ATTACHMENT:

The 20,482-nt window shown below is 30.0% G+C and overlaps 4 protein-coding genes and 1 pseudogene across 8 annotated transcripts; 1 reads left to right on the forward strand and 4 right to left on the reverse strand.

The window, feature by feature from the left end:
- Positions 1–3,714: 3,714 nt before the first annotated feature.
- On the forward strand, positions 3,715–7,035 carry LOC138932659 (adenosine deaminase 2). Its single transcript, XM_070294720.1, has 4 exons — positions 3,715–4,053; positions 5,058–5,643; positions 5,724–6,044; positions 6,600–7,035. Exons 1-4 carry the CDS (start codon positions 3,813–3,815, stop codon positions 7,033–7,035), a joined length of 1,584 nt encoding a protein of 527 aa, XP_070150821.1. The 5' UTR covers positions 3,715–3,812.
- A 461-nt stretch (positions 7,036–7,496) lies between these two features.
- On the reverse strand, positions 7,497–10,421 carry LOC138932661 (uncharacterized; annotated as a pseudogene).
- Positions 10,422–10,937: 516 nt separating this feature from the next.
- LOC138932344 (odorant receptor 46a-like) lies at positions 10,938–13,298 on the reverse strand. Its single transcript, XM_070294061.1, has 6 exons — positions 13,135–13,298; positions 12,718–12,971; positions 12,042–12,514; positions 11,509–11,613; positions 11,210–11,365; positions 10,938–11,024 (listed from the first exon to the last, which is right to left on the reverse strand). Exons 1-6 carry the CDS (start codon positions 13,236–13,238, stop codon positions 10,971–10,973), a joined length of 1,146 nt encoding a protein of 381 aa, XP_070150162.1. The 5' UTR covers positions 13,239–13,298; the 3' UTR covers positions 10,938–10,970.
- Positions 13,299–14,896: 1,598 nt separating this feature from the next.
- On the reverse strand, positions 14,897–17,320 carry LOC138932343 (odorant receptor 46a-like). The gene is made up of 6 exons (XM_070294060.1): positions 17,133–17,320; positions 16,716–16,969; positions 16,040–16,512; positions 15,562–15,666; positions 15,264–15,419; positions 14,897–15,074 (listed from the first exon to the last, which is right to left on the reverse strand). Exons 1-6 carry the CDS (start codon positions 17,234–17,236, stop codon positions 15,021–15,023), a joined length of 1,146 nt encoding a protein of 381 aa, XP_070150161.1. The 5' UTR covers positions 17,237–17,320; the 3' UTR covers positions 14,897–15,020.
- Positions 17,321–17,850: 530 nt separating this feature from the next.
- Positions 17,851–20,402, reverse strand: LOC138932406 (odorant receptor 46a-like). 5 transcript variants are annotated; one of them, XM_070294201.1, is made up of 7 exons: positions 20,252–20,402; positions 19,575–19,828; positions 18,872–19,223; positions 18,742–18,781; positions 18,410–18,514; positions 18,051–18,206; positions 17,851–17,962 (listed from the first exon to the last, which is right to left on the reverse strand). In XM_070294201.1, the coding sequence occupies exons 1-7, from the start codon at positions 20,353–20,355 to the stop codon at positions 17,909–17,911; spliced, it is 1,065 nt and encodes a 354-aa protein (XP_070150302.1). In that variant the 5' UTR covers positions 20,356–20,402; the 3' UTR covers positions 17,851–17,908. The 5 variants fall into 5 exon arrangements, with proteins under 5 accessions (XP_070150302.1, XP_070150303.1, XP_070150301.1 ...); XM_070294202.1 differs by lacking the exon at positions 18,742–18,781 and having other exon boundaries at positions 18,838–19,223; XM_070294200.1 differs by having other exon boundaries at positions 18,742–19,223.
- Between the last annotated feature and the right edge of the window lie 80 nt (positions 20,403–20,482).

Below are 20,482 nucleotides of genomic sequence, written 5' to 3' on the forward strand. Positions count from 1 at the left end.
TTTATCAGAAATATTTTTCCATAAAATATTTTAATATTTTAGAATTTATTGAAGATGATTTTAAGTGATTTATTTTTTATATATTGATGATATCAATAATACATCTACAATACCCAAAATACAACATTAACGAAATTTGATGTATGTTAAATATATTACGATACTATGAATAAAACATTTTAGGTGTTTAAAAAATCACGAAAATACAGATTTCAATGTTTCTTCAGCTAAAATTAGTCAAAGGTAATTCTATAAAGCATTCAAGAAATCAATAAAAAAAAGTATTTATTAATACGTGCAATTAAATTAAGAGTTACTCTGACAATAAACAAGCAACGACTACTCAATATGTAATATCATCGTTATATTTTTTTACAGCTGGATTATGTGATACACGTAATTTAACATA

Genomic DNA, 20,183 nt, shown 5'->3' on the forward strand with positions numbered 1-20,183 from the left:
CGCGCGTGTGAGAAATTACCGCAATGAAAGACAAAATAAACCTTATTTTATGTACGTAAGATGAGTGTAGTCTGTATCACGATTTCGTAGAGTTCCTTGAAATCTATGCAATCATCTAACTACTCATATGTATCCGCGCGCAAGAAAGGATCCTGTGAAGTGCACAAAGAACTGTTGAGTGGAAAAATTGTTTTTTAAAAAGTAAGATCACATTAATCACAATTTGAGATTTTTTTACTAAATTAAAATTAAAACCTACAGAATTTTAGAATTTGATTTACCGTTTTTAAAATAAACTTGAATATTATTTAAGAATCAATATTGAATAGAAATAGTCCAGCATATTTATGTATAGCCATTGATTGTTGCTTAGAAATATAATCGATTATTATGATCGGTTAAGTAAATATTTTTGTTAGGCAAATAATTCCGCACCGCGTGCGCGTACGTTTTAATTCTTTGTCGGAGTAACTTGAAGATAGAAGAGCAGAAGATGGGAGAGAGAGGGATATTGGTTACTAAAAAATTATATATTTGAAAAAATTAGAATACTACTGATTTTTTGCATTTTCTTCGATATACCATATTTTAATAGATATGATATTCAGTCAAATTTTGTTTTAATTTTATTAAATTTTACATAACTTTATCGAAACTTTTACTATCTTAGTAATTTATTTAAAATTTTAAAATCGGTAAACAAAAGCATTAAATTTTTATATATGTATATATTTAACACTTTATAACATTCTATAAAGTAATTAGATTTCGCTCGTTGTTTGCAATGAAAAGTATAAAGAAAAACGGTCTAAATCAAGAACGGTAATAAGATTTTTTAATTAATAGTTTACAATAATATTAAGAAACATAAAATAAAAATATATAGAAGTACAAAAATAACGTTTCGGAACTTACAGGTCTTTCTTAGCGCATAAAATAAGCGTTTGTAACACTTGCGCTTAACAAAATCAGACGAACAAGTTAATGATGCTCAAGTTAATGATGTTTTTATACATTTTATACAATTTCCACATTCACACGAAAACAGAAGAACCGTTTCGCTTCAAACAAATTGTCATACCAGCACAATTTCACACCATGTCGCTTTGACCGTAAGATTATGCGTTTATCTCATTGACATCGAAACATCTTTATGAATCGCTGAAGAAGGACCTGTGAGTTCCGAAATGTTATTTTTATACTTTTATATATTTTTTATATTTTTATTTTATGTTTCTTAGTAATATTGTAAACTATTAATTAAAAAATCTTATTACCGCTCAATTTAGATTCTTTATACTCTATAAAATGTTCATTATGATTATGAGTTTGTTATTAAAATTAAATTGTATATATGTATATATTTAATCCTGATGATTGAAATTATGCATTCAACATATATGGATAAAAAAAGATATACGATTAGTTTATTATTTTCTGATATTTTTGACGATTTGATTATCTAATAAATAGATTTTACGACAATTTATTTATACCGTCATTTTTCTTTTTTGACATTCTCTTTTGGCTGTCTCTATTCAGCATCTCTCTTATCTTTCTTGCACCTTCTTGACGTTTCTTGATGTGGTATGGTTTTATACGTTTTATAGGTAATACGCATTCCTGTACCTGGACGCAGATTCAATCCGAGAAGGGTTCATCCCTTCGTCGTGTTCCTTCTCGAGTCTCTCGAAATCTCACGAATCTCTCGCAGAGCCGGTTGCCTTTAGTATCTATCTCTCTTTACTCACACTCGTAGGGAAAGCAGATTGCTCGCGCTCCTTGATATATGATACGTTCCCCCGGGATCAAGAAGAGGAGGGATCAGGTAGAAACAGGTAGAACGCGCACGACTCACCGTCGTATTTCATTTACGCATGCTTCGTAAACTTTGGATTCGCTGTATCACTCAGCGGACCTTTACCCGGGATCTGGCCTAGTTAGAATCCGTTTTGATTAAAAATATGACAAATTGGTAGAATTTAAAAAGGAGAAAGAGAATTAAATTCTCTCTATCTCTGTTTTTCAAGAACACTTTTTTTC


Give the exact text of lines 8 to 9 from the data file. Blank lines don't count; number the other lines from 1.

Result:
- LOC138932344 (odorant receptor 46a-like) lies at positions 10,938–13,298 on the reverse strand. Its single transcript, XM_070294061.1, has 6 exons — positions 13,135–13,298; positions 12,718–12,971; positions 12,042–12,514; positions 11,509–11,613; positions 11,210–11,365; positions 10,938–11,024 (listed from the first exon to the last, which is right to left on the reverse strand). Exons 1-6 carry the CDS (start codon positions 13,236–13,238, stop codon positions 10,971–10,973), a joined length of 1,146 nt encoding a protein of 381 aa, XP_070150162.1. The 5' UTR covers positions 13,239–13,298; the 3' UTR covers positions 10,938–10,970.
- Positions 13,299–14,896: 1,598 nt separating this feature from the next.